Saturday, May 18, 2013

Gun Safety Rules

By Dave Dargo

There are many sets of rules related to gun safety but there are two that are best known: those promoted by the NRA and those originated with Colonel Jeff Cooper, founder of Gunsite Academy.

Colonel Cooper's rules:
  1. All guns are always loaded
  2. Never let the muzzle cover anything you are not willing to destroy
  3. Keep your finger off the trigger until your sights are on the target
  4. Be sure of your target and what is beyond it
The NRA's rules:
  1. ALWAYS keep the gun pointed in a safe direction
  2. ALWAYS keep your finger off the trigger until ready to shoot
  3. ALWAYS keep the gun unloaded until ready to use
The rules are similar and must be followed religiously in order to be effective.

Sometimes we hear about accidental discharges.  I share an opinion with many others that there's no such thing as an accidental discharge; an accident implies that no one is at fault.  There are, however, negligent discharges.  If you hear of someone experiencing an accidental discharge with their firearm you can pretty much bet that they violated at least one of the gun safety rules.

I particularly like Colonel Cooper's first rule.  By living by this rule one develops habits that are critical to gun safety.  I never pick up a gun without checking if it's loaded and confirming it is in the state I desire; either loaded or unloaded.  The pistol may have been out of my hands for only a few seconds but when I pick it back up I go through the exact same routine of checking the current load status of the gun.  Before handing my gun to another person I always make sure it's unloaded and even if the recipient witnessed me unloading the gun I fully expect their first move to be to confirm the gun is unloaded.  Someone can assemble a gun in front of me and hand it to me and I will still check to make sure it is unloaded before I do anything with it.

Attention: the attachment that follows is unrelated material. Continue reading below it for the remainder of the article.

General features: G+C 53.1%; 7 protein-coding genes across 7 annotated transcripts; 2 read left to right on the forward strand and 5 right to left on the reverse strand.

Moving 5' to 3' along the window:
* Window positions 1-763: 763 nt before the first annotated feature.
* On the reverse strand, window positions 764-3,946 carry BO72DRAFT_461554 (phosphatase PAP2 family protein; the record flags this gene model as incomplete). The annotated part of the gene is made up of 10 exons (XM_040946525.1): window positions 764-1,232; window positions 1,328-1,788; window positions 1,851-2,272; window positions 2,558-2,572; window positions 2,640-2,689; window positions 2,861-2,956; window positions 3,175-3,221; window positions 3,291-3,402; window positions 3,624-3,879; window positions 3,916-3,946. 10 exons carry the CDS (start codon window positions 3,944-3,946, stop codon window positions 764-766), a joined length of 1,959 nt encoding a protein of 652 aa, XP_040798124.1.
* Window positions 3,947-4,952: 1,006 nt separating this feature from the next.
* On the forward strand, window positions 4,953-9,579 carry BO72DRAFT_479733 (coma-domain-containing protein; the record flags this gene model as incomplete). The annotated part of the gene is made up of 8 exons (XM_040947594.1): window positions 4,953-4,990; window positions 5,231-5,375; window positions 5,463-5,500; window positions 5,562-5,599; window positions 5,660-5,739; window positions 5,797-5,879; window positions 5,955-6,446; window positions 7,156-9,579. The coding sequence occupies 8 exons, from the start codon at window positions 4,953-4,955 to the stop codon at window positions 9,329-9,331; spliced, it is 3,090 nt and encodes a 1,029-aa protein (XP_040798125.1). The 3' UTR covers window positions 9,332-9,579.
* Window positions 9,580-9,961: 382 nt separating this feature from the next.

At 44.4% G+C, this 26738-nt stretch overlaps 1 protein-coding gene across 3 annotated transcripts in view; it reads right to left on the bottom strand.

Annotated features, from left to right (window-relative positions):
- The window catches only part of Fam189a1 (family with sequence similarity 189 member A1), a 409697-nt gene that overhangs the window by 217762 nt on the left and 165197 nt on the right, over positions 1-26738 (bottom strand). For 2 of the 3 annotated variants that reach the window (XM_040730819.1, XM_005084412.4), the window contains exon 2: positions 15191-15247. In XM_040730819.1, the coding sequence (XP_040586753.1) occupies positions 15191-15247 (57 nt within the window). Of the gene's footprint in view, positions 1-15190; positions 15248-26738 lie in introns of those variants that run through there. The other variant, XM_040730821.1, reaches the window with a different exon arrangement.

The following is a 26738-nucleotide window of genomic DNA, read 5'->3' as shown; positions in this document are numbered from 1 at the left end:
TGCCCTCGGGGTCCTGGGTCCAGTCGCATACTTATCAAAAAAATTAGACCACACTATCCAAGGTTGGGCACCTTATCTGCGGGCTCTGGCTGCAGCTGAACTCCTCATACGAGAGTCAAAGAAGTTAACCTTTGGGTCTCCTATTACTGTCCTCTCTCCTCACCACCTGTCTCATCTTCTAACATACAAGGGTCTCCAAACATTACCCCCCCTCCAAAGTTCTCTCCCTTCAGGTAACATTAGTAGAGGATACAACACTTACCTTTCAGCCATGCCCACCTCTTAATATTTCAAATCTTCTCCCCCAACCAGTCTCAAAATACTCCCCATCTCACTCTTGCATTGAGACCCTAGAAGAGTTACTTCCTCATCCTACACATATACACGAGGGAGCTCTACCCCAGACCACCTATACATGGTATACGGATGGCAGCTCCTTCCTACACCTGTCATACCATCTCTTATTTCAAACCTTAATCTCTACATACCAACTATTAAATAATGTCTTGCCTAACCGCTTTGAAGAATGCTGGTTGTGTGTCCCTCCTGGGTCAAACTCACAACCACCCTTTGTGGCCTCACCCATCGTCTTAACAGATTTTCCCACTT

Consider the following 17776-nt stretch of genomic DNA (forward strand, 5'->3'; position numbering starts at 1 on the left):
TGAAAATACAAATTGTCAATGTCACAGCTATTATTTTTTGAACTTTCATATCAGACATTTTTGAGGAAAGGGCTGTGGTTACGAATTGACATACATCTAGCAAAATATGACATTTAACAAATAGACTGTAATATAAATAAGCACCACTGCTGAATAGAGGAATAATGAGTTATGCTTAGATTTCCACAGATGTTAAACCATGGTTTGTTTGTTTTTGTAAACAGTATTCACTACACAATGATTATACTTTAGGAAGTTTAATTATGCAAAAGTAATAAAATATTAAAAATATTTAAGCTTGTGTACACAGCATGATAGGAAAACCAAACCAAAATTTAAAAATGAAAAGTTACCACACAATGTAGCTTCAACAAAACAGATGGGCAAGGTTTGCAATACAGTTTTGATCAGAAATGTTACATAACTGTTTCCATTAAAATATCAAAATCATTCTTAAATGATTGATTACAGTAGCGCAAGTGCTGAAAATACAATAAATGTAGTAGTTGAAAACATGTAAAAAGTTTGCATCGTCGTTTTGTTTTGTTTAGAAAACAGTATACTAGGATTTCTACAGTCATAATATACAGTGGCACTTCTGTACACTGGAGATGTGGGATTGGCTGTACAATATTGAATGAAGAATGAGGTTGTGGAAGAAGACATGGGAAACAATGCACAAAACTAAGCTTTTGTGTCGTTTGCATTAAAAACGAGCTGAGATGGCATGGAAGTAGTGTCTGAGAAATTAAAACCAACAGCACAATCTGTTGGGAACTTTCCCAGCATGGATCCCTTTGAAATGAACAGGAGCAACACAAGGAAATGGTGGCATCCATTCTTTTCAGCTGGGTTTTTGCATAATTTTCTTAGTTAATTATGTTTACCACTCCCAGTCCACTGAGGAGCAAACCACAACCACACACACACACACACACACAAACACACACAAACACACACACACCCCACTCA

By having the exact same routine each and every time one either picks up or sets down a gun one is more assured of avoiding a negligent discharge.

It's very easy for me to tell when I'm around an experienced gun handler.  While they have more confidence handling a gun than a novice they are also safer because they have solid safety routines they always practice.  I think that many people are intimidated by guns because they know they need to be safe but aren't sure how to proceed.  In all of our classes at Condition Ready we assiduously follow, train and demand adherence to gun safety protocols.  Safety is the responsibility of everyone on the range and we teach our students how to recognize safety protocol violations in others and empower them to return everyone to a safe condition.

Safety is no accident.  By the way, neither is negligence.

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